Report highlights assault on civic space by the Taliban and need for more action from the international community
On 15 August 2021, the Taliban seized power in Afghanistan. Over the last year, the Taliban has overseen a systematic assault on civic space, which is rated as repressed by the CIVICUS Monitor
This new CIVICUS report “The Taliban’s assault on civic space, a year on from its takeover”, shows that human rights defenders have lived in a climate of fear since the Taliban takeover and have faced harassment and threats. While some human rights defenders have been able to leave the country, the lack of adequate documents and the impossibility of obtaining visas for many countries make it extremely difficult for them to leave and forcing them into hiding.
Activists have also been arbitrarily arrested and detained for their criticism of the Taliban. Some have also been killed. There has also been abductions of women human rights defenders by the Taliban with impunity.
Civil society organisations (CSOs) are being targeted for their work and restricted by the Taliban. According to reports by human rights groups, there have been raids and searches of CSO offices by the Taliban and some have had their bank accounts frozen. Women’s rights programmes have also been halted by the Taliban and most CSO offices have closed, fearing reprisals.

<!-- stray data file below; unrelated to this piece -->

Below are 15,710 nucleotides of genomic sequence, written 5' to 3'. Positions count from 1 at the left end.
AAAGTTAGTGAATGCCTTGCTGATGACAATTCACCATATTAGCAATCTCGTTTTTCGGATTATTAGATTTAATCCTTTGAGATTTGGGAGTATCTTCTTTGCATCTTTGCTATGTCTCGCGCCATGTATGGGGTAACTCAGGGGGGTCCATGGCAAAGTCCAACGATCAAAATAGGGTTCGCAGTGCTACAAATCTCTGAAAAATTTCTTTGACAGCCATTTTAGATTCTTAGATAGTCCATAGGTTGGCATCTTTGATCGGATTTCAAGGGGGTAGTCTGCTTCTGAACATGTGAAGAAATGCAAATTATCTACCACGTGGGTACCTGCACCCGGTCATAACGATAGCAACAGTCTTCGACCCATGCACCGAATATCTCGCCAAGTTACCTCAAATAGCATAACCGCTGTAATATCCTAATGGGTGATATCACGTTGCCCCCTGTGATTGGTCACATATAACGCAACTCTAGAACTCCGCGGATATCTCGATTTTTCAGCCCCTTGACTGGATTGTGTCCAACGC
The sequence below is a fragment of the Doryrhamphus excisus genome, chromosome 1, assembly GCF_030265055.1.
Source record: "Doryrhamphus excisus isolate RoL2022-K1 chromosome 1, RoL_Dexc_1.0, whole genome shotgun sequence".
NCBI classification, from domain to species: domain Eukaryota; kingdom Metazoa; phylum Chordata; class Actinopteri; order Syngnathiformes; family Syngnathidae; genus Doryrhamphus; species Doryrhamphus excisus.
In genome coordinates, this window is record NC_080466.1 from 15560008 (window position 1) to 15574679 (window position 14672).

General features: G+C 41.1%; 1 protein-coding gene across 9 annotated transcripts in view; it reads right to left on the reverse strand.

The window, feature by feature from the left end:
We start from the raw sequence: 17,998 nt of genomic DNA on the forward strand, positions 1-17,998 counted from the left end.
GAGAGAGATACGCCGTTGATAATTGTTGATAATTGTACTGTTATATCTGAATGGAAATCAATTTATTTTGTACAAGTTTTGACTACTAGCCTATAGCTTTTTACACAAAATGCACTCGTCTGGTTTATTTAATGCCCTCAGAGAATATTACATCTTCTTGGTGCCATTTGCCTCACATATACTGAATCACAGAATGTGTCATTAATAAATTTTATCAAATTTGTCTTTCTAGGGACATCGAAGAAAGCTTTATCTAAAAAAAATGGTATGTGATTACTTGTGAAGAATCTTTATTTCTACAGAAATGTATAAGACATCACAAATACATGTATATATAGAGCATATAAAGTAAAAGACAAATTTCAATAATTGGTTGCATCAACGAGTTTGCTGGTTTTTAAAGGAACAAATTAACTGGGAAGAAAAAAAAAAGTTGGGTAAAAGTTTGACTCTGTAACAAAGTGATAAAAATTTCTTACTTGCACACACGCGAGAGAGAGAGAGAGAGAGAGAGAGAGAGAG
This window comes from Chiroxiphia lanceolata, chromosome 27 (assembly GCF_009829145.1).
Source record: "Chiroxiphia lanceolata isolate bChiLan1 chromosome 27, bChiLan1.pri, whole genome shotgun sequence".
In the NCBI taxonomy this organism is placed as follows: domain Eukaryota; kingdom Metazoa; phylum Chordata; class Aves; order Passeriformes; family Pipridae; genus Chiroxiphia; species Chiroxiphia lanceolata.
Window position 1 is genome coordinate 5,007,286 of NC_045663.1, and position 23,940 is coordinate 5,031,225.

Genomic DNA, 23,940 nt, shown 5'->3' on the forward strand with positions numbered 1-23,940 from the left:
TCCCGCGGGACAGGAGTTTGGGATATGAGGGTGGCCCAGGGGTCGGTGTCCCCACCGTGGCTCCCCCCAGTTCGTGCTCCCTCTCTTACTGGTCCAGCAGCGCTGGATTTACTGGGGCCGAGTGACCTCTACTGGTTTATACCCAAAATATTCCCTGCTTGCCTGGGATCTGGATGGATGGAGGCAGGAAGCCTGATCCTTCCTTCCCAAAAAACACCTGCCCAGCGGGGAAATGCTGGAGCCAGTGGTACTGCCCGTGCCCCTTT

Following the Taliban takeover, thousands of people took to the streets to protest against the Taliban and demand their rights. In Kabul and other cities, the Taliban responded with excessive force, gunfire and beatings to disperse crowds, leading to deaths and injuries of peaceful protesters.
The Taliban have also sought to repress protests, especially by women’s rights activists over the year, disrupting their protests by firing shots into the air, detaining, interrogating and ill-treating them. In some cases, teargas and batons were used. The Taliban also assaulted journalists and confiscated their equipment to stop them covering the protests. Some of the women’s rights activists have also been intimidated and coerced to air so-called confessions in which women say activists based outside the country had told them to protest.